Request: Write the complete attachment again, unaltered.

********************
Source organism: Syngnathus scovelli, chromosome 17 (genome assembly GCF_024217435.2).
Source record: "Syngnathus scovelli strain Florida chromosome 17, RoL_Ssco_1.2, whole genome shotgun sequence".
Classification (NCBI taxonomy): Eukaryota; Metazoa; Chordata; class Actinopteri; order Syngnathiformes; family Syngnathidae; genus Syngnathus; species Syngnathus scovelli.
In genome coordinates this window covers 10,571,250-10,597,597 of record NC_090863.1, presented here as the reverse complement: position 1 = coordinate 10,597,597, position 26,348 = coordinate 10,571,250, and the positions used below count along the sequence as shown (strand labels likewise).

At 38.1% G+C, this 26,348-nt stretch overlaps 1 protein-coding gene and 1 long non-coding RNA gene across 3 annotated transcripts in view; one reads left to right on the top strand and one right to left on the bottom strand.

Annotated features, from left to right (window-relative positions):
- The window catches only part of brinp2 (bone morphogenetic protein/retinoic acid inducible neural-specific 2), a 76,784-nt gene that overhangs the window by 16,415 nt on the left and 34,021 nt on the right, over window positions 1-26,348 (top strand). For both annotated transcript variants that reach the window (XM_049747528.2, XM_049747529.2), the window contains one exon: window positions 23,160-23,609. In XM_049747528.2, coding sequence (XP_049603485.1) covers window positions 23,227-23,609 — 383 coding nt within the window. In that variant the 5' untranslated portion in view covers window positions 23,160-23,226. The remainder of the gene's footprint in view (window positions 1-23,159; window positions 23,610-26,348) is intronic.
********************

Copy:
Source organism: Syngnathus scovelli, chromosome 17 (genome assembly GCF_024217435.2).
Source record: "Syngnathus scovelli strain Florida chromosome 17, RoL_Ssco_1.2, whole genome shotgun sequence".
Classification (NCBI taxonomy): Eukaryota; Metazoa; Chordata; class Actinopteri; order Syngnathiformes; family Syngnathidae; genus Syngnathus; species Syngnathus scovelli.
In genome coordinates this window covers 10,571,250-10,597,597 of record NC_090863.1, presented here as the reverse complement: position 1 = coordinate 10,597,597, position 26,348 = coordinate 10,571,250, and the positions used below count along the sequence as shown (strand labels likewise).

At 38.1% G+C, this 26,348-nt stretch overlaps 1 protein-coding gene and 1 long non-coding RNA gene across 3 annotated transcripts in view; one reads left to right on the top strand and one right to left on the bottom strand.

Annotated features, from left to right (window-relative positions):
- The window catches only part of brinp2 (bone morphogenetic protein/retinoic acid inducible neural-specific 2), a 76,784-nt gene that overhangs the window by 16,415 nt on the left and 34,021 nt on the right, over window positions 1-26,348 (top strand). For both annotated transcript variants that reach the window (XM_049747528.2, XM_049747529.2), the window contains one exon: window positions 23,160-23,609. In XM_049747528.2, coding sequence (XP_049603485.1) covers window positions 23,227-23,609 — 383 coding nt within the window. In that variant the 5' untranslated portion in view covers window positions 23,160-23,226. The remainder of the gene's footprint in view (window positions 1-23,159; window positions 23,610-26,348) is intronic.